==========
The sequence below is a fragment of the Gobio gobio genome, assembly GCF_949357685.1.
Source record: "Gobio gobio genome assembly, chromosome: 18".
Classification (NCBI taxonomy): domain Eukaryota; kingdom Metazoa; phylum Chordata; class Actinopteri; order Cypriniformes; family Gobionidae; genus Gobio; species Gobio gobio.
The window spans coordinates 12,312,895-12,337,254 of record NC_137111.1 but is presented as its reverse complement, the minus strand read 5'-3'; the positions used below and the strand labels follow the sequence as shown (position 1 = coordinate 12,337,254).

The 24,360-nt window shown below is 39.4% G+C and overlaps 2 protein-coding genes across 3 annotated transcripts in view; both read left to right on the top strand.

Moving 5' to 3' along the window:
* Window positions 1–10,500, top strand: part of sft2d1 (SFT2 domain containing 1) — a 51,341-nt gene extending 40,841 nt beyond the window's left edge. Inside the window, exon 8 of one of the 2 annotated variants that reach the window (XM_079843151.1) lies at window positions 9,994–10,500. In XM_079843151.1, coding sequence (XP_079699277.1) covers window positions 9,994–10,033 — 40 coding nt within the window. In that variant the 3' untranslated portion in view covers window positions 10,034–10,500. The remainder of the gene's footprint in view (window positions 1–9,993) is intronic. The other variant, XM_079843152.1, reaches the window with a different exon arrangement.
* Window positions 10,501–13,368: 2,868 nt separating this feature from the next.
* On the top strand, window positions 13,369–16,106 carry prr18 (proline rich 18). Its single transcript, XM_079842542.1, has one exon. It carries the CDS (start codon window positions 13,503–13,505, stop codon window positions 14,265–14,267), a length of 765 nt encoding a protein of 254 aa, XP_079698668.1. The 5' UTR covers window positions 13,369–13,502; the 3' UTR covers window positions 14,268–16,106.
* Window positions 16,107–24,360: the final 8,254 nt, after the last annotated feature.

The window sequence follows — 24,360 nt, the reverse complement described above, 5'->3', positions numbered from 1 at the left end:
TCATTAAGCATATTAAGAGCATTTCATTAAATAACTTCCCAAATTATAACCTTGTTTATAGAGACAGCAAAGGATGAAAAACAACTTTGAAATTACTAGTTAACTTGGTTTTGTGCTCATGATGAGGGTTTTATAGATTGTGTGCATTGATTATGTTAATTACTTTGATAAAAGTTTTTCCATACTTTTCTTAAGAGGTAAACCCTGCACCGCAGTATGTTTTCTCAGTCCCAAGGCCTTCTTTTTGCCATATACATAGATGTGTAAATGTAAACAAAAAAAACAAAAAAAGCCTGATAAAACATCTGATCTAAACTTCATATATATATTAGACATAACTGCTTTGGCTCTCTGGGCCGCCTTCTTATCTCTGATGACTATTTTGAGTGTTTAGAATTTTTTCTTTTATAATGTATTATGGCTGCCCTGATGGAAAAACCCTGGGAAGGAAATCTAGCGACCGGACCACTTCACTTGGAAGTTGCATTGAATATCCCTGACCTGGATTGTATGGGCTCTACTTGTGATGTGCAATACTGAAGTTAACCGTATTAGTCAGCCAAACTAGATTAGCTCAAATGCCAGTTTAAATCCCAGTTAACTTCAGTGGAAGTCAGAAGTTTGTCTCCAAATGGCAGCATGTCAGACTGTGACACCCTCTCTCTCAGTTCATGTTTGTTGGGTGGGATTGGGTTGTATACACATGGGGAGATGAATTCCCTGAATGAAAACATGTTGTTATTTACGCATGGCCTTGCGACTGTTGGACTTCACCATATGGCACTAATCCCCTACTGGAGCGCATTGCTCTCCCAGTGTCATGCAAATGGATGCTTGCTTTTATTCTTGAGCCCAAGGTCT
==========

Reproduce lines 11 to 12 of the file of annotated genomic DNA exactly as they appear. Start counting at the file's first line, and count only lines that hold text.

The window sequence follows — 24,360 nt, the reverse complement described above, 5'->3', positions numbered from 1 at the left end:
TCATTAAGCATATTAAGAGCATTTCATTAAATAACTTCCCAAATTATAACCTTGTTTATAGAGACAGCAAAGGATGAAAAACAACTTTGAAATTACTAGTTAACTTGGTTTTGTGCTCATGATGAGGGTTTTATAGATTGTGTGCATTGATTATGTTAATTACTTTGATAAAAGTTTTTCCATACTTTTCTTAAGAGGTAAACCCTGCACCGCAGTATGTTTTCTCAGTCCCAAGGCCTTCTTTTTGCCATATACATAGATGTGTAAATGTAAACAAAAAAAACAAAAAAAGCCTGATAAAACATCTGATCTAAACTTCATATATATATTAGACATAACTGCTTTGGCTCTCTGGGCCGCCTTCTTATCTCTGATGACTATTTTGAGTGTTTAGAATTTTTTCTTTTATAATGTATTATGGCTGCCCTGATGGAAAAACCCTGGGAAGGAAATCTAGCGACCGGACCACTTCACTTGGAAGTTGCATTGAATATCCCTGACCTGGATTGTATGGGCTCTACTTGTGATGTGCAATACTGAAGTTAACCGTATTAGTCAGCCAAACTAGATTAGCTCAAATGCCAGTTTAAATCCCAGTTAACTTCAGTGGAAGTCAGAAGTTTGTCTCCAAATGGCAGCATGTCAGACTGTGACACCCTCTCTCTCAGTTCATGTTTGTTGGGTGGGATTGGGTTGTATACACATGGGGAGATGAATTCCCTGAATGAAAACATGTTGTTATTTACGCATGGCCTTGCGACTGTTGGACTTCACCATATGGCACTAATCCCCTACTGGAGCGCATTGCTCTCCCAGTGTCATGCAAATGGATGCTTGCTTTTATTCTTGAGCCCAAGGTCT